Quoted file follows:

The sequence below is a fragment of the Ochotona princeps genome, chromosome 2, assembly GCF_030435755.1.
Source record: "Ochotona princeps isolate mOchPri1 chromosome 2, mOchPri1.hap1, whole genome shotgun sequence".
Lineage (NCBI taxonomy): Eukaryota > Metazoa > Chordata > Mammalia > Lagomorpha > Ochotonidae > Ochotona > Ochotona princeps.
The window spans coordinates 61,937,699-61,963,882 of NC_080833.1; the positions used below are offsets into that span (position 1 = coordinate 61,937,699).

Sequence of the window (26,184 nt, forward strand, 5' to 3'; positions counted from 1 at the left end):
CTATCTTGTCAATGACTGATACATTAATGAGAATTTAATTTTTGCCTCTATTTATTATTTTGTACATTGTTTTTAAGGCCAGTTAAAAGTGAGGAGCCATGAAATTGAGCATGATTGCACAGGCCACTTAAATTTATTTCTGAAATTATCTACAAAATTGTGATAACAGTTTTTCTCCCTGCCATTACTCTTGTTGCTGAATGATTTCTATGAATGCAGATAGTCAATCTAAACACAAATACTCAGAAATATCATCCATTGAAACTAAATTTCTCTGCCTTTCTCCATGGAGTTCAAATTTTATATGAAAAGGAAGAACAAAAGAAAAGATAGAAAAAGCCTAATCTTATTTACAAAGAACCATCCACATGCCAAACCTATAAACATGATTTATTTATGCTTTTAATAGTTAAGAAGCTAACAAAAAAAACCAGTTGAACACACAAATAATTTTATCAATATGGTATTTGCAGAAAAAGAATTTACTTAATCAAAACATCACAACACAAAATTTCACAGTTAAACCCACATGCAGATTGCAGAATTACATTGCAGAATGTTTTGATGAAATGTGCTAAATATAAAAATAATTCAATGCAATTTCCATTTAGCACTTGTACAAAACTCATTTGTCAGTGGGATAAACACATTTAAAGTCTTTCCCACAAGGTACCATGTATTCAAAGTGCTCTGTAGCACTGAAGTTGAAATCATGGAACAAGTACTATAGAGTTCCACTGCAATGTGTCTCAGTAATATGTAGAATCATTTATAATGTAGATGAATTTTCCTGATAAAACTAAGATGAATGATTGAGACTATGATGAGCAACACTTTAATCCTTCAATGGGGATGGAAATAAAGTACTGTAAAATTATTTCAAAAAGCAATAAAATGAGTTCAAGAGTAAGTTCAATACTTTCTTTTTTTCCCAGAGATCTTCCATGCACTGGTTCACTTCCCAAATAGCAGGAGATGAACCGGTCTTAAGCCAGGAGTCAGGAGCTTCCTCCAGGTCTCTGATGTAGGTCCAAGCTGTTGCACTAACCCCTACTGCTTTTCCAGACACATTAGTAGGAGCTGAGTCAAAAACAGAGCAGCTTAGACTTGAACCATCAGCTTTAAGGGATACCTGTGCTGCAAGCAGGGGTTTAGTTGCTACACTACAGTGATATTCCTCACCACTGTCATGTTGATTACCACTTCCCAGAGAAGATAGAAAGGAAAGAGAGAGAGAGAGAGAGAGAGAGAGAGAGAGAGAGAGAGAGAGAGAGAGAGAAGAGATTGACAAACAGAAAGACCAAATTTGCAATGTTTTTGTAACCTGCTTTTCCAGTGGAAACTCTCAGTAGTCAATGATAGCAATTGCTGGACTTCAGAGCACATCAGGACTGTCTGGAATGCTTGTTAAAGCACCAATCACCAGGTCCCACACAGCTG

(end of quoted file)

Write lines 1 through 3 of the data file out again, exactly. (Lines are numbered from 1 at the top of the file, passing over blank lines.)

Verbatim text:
The sequence below is a fragment of the Ochotona princeps genome, chromosome 2, assembly GCF_030435755.1.
Source record: "Ochotona princeps isolate mOchPri1 chromosome 2, mOchPri1.hap1, whole genome shotgun sequence".
Lineage (NCBI taxonomy): Eukaryota > Metazoa > Chordata > Mammalia > Lagomorpha > Ochotonidae > Ochotona > Ochotona princeps.